Nursing sensitive indicators allow facilities to determine the link between patient outcomes and the nursing care the facility provides. Initially, the American Nurses’ Association developed three categories for Nursing Sensitive Indicators. First, the process of care, which determines nurse satisfaction and daily completion of assigned tasks. Second, the structure of care, which is the education, skill, certification and experience of the nurses at the facility.
Third, is patient focused outcomes, which include the overall care of the patients and frequency of hospital acquired infections, pressure ulcers, falls, restraint use, etc… (American Sentinel University Blog, 2011). Nurses who are knowledgeable about NSI’s are more likely to have better job satisfaction, healthier patients and better overall outcomes and satisfaction scores. In regards to the scenario, there are several NSI’s that if they had been addressed earlier, would have prevented many unfavorable outcomes. Mr. J. was restrained in this scenario. The reason why was not explained, but after a trip to the bathroom, the CNA placed Mr. J. on his back, in the same position, and re-applied the restraints.
If the nurse had a better understanding of NSI’s, she would have completed a thorough skin assessment of the patient and realized the pressure ulcer that was beginning to develop and take action. The patient needed to be turned more often and special attention paid to the reddened area on his spine. Also, the restraint use needed to be re- assessed. Did the patient require continued restraint use? Was the patient repositioned and checked while bound by the restraints? Could the patient reach his call light? Was his daughter informed of why her father was in restraints?
These are all questions that need to be answered to show a better understanding of NSI’s and prevent unneeded restraint usage, pressure ulcers, falls and improve overall patient satisfaction. If the nurses in the facility in this scenario had an understanding of how the NSI’s reflected on their performance as a nurse and the overall patient satisfaction and outcome, the patient in this scenario could have had a more pleasant, shorter stay in this facility. The comment about the wrong diet and delivery of food to the patient was unnecessary and unprofessional.
An experienced nurse would understand that respecting a patient’s religious and diet preferences plays an important role in the overall satisfaction of the patient’s stay in the hospital. If the patient feels like their requests are not met, sometimes they can see that as neglect or lack of care by the nurse and the hospital. Understanding and implementing the Nursing Sensitive Indicators in the workplace can help nurses identify any issues that could interfere with patient care. Thus, improving patient outcomes and satisfaction scores.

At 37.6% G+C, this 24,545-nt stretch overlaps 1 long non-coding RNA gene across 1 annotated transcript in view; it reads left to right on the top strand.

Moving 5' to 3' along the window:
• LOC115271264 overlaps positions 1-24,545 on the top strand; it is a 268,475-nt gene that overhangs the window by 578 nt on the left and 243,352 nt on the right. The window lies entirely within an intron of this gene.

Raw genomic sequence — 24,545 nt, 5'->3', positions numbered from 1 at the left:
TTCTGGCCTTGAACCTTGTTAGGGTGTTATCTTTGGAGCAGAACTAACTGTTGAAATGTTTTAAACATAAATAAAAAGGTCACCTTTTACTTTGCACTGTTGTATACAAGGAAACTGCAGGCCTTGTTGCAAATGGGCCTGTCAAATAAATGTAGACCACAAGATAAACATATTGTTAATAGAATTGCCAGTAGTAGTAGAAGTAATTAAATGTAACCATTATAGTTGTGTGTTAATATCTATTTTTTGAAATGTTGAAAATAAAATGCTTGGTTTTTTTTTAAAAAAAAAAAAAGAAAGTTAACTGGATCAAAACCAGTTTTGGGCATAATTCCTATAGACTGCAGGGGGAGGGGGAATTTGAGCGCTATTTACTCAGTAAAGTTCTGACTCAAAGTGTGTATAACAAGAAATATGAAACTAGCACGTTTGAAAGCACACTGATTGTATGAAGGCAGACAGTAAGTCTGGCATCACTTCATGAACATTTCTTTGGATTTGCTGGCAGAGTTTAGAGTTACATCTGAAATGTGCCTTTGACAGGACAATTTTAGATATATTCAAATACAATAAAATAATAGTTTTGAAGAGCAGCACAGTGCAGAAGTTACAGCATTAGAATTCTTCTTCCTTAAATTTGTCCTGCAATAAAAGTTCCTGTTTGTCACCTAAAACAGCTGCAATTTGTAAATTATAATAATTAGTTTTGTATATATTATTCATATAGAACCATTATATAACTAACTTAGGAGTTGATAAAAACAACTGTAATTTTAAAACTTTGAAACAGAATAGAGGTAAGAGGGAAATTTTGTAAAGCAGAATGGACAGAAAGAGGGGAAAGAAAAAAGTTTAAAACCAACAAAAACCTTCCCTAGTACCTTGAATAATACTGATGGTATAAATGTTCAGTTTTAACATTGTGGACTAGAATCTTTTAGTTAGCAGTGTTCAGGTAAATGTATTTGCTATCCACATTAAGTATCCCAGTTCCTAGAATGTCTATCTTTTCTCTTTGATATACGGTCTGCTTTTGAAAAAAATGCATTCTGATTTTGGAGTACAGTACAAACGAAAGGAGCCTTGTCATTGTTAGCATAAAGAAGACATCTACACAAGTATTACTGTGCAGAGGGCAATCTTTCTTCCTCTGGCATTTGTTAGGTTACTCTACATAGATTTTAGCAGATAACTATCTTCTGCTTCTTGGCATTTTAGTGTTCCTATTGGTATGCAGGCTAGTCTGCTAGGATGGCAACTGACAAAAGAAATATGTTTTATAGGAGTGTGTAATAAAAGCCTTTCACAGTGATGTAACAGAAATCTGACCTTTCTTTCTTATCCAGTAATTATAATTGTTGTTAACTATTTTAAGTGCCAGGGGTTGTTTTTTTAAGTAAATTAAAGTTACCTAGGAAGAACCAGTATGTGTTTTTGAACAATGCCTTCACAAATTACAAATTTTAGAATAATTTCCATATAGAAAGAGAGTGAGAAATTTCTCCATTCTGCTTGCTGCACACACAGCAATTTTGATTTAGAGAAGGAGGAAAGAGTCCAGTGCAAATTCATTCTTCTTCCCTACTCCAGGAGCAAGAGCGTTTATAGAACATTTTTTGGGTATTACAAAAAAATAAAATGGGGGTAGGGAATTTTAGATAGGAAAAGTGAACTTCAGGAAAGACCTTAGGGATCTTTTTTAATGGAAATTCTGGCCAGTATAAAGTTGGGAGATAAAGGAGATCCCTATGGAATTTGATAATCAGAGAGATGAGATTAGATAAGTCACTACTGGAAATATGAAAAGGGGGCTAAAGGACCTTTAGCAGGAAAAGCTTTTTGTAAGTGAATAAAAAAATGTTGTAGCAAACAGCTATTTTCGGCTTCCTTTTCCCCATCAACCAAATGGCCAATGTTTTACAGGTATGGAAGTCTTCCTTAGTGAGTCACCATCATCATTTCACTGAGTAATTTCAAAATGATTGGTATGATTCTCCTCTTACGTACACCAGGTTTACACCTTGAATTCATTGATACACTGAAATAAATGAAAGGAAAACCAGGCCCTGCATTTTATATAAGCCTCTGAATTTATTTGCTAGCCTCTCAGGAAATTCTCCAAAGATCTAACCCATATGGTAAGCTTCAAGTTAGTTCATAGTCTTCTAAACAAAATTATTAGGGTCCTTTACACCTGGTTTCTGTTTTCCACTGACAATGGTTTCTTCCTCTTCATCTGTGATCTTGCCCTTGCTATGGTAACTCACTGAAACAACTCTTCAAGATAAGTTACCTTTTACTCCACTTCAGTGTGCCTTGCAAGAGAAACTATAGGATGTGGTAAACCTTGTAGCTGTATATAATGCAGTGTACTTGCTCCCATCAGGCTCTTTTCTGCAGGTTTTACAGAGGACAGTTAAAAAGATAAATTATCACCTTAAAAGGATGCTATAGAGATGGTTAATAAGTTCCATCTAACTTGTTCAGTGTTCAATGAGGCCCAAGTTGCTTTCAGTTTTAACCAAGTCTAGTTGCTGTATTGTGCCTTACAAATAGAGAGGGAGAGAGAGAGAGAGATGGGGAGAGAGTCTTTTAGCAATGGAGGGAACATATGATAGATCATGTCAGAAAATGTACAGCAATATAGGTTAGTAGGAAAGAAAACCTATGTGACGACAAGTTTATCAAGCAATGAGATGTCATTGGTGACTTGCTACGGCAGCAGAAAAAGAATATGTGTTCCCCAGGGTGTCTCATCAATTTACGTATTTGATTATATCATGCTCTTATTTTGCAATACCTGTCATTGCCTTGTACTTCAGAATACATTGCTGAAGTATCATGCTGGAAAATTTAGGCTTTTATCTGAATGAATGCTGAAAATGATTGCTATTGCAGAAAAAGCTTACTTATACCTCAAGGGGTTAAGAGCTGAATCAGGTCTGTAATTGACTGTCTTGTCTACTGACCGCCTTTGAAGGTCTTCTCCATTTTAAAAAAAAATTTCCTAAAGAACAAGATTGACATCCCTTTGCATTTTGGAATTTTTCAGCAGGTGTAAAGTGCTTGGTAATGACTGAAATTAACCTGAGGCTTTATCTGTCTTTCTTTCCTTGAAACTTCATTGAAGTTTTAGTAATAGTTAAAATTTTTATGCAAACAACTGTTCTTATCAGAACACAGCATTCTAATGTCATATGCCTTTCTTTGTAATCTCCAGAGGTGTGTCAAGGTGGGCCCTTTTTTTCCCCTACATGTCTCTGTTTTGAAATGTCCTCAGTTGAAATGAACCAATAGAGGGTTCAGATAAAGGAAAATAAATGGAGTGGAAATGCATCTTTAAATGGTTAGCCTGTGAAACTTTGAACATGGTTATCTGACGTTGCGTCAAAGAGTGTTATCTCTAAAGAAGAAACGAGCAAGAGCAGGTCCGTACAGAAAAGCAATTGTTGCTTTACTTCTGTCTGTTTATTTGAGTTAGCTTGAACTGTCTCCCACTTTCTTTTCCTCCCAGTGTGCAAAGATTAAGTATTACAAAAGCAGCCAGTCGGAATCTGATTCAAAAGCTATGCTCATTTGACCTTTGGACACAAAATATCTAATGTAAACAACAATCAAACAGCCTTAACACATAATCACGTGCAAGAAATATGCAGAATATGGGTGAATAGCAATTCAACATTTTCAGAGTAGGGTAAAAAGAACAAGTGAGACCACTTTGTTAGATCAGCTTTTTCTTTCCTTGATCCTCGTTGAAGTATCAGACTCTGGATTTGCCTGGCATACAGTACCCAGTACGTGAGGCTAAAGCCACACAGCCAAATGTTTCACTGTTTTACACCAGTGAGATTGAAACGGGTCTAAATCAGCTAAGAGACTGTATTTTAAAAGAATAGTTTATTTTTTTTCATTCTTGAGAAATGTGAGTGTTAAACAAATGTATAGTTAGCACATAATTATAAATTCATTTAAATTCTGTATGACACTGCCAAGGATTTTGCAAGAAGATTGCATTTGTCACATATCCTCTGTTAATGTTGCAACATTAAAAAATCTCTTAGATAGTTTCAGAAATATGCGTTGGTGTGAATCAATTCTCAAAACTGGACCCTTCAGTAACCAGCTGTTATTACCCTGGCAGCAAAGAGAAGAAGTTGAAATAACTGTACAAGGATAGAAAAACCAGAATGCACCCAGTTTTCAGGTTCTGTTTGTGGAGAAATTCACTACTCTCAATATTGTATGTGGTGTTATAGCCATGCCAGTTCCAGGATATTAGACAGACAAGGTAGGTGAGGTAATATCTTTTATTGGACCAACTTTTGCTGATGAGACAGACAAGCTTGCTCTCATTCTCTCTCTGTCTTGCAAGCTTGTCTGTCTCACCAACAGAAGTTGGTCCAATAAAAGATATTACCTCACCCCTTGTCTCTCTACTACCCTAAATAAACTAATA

A hospital having higher satisfaction scores will also receive the amount of reimbursements they deserve for providing proper care to the patients in their community. B. How Hospital Data Could Advance Quality Care Today, all hospitals are always collecting data on every patient and any events that occur during their stay. For example, the prevalence of pressure ulcers during a hospital stay is important data that could be collected and distributed to staff. All staff could attend an in-service discussing trends in wound care and prevention, posters could be displayed in break rooms and on the units discussing how to treat and prevent pressure ulcers. During these same in-services, restraint use could be discussed.
Proper usage of restraints can easily be linked with skin care of the patients. There is an abundance of technology in the medical field, and nurses have access to it all. The more education the staff nurses receive on proper assessment and prevention of pressure ulcers, restraint use and all other NSI’s, will be beneficial for the improvement of patient care throughout the hospital. Education is the key to empower nurses to give better care to their patients. C. Resources Available There are numerous resources in every hospital for a nurse to use to address the issues in this scenario.
Dietary would need to be consulted to make sure Mr. J. receives the proper diet. The nurse who made the comment about the wrong food being delivered needs to be educated on the importance of a patient’s dietary requests and on how to be more professional in her comments. The patient and their family deserve an apology from that nurse for her comments. The need for and use of restraints could be discussed with the physician. The nurse manager/director is also an excellent resource for deciding how to better educate staff on how to make sure patients are receiving the best care possible at our hospital.
The CNA is an extra pair of eyes for the nurse and would benefit from additional education about pressure ulcers and restraint usage. PT can be consulted to help create a schedule to keep the patient repositioned. A lift team, if available and needed, can assist in repositioning the patient according to schedule. The Chaplain can be consulted to talk with the patient to ensure their religious needs are being met. The wound care nurse could assess the patient’s skin and decide, along with the doctor, how to treat the possible pressure ulcer.
A referral to a social worker to plan for care after discharge could also be utilized. The resources available at most hospitals are numerous, and sometimes, not used enough. All nurses should be educated on what resources are available to them and their patients. Using the resources listed above would help resolve the ethical issues in this scenario. References American Sentinel University Blog (2011, November 7). What are nursing sensitive indicators anyway? Retrieved from http://www. americansentinel. edu/blog/2011/11/02/what-are-nursing- sensitive-quality-indicators-anyway/.